I've added a paragraph to the section Specification of CRC in the article to explain the triplets. The high-order bit is left off for reasons explained in that section; there's a hatnote on the table as a reminder. HTH. – Regregex (talk) 17:04, 23 November 2010 (UTC)

Mislabeled table. The reciprocal and reverse definitions are the same! The heading "reversed reciprocal" is actually Koopman which is taking the full polynomial then right shift, dropping the LSb as evident in the linked example. — Preceding unsigned comment added by (talk) 05:51, 10 April 2017 (UTC)


The lede is not only poorly worded and at times ungrammatical, but also contains numerous factual errors:

  • "CRC" should not be used as a noun; the proper term is "CRC code". This error pervades the entire article, not just the lede.
  • I have never seen the term "polynomial code checksum" used outside of this article. CRC codes are both polynomial and cyclic but are far from the only codes in either category.
  • A CRC code is not a hash or a checksum, but a code: a transformation of a data word (the information you want to transmit) into a code word (the bit stream that gets sent over the wire). It is designed so that data words that are close together (i.e. with a short Hamming distance) are transformed into code words that aren't. The basic principle is fairly well explained in the Hamming code article, although CRC codes are not Hamming codes.
  • The additional bits generated by the CRC algorithm (technically, the low-order bits in the code word) are properly called check bits or check digits. While it may be common to refer to them as "the CRC code" or "the CRC checksum" or "the CRC" in informal discussion, these terms are incorrect. This confusion probably arises because the high-order bits in the code word are identical to the bits in the data word, so people tend to forget (or not understand) that the code word is an indivisible whole.

The lede was most likely written by editors who do not understand CRC codes and consider them some sort of black magic. In fact, the entire algorithm can be summarized in a few sentences:

  1. You need to reliably transmit a string of k symbols chosen from an alphabet of q symbols.
  2. Consider that string as a k-digit number in base q.
  3. Choose a number r, which is the order (or "width") of your code, and a number g such that qr < g < qr+1.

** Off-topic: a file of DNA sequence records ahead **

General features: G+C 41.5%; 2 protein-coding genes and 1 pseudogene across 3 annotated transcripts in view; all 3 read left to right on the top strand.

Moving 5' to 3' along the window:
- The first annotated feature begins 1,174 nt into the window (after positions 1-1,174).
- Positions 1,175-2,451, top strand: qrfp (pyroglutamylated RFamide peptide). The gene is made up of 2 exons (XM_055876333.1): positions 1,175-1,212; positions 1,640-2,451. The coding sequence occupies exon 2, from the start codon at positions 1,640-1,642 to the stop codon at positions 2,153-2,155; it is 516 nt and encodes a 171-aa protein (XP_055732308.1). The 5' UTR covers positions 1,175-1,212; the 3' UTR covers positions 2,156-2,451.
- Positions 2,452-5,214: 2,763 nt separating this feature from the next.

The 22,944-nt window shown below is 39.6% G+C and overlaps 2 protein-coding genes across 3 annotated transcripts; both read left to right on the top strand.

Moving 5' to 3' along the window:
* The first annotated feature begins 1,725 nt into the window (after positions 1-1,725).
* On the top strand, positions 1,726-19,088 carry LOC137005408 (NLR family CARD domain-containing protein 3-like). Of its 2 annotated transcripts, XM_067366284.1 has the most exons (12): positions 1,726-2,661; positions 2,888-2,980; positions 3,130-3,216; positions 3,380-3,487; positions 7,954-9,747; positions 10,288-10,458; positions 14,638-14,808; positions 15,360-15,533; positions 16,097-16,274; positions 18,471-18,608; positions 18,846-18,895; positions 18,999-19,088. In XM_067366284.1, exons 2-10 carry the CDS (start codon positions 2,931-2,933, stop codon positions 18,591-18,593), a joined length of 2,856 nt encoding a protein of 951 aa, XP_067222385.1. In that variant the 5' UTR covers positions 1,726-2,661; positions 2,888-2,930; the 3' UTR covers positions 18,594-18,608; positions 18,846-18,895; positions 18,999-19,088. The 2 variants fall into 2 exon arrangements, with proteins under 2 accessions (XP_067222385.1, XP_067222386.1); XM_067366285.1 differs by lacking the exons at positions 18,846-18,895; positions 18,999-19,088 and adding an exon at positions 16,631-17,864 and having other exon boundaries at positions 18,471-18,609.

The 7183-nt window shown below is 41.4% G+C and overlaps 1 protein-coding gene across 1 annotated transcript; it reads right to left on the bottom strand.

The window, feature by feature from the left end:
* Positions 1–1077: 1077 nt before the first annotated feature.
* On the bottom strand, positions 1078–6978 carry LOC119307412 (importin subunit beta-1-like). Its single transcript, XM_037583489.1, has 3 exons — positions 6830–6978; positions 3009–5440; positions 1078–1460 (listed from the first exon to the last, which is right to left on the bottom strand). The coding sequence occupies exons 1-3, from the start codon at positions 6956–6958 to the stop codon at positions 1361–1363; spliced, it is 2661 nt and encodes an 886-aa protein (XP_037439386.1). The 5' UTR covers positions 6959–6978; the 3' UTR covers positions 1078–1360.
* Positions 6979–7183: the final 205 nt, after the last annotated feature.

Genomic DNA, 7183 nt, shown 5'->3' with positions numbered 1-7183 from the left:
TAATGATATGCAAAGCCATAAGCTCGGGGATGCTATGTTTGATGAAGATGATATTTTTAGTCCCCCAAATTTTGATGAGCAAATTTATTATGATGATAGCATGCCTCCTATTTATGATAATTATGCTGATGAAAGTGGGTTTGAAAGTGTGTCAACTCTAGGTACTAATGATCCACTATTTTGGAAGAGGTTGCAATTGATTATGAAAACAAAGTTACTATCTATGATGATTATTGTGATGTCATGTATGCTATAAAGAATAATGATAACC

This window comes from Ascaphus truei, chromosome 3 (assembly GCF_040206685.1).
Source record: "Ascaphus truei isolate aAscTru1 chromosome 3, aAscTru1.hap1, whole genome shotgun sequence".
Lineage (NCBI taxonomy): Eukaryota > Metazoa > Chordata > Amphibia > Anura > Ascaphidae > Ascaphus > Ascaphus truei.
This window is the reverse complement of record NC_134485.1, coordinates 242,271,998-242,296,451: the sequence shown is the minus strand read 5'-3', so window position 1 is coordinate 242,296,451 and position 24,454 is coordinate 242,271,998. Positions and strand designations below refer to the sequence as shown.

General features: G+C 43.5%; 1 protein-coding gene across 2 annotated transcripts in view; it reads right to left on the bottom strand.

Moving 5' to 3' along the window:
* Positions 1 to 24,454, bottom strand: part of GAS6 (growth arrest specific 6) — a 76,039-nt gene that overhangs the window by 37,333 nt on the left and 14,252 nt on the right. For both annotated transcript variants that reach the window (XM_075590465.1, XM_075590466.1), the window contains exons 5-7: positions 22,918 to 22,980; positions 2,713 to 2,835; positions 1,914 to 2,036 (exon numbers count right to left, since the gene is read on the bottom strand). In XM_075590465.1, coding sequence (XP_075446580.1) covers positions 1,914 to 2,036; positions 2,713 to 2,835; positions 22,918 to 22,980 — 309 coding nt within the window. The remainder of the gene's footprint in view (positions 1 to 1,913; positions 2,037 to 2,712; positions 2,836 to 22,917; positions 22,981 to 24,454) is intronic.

4. Multiply the data word by qr. This is equivalent to appending r zeroes.
  5. Round the product up to the nearest multiple of g.
  6. The result is a n-digit code word, where n = k + r.
  7. To verify that the code word has not been corrupted in transit, the recipient divides it by g. The result should be zero.

Of course, the devil is in the details, i.e. the selection of r (the order) and g (the generator).

The only element of black magic is that all operations (addition, multiplication etc.) are done in modular arithmetic. In simple terms, this means that you never carry when adding; digits just wrap around. However, you don't need to know (or understand) this unless you intend to implement the full algorithm instead of using precomputed tables, or unless you're trying to understand the proofs in Peterson's paper. Likewise, the fact that Peterson considers the data word, code word and generator as polynomials rather than numbers is of no importance unless you're trying to understand his proofs.

DES (talk) 18:27, 14 February 2011 (UTC)

Go for it! WP:BOLD and all that. --Wtshymanski (talk) 19:07, 14 February 2011 (UTC)
In my copious free time (there should really be a Wikipedia article for that, and for round tuits). Anyway, I didn't want to embark on a major rewrite without discussing it here first. DES (talk) 09:00, 15 February 2011 (UTC)
Mostly agree, and I encourage you to rewrite the Lead as well as other sections (e.g., "Computation of CRC"). At the same time a little bit more background on the mathematics behind it (selection of a polynomial ring, suitable generator polynomial, etc.) is desirable, too. (There is generally lot to improve in the article.) And just a minor note: A CRC code is a hash function by definition, i.e., a mapping of variable-length strings to fixed-length tags. It's probably a bit unfortunate to call it like that but it is not wrong. Nageh (talk) 22:35, 14 February 2011 (UTC)
No, it is a mapping of a k-bit string to a k+r-bit string. If you read the original paper, the check bits were never intended to be considered separately from the data bits. Storing or transmitting them separately or in a different encoding may weaken the code. DES (talk) 07:04, 15 February 2011 (UTC)
You are technically right. Still, you may use any systematic error-detecting code as a hash function. As I said it's probably a bit unfortunate to call it like that... maybe folks have a better picture when they think of a hash function? Nageh (talk) 09:09, 15 February 2011 (UTC)
I believe that the purpose of Wikipedia is to be strictly correct, so Wikipedia articles should avoid using a term incorrectly, even if such usage is common, and they should mention that this common usage is incorrect. The following quote from the lede of the hash function article is an excellent example: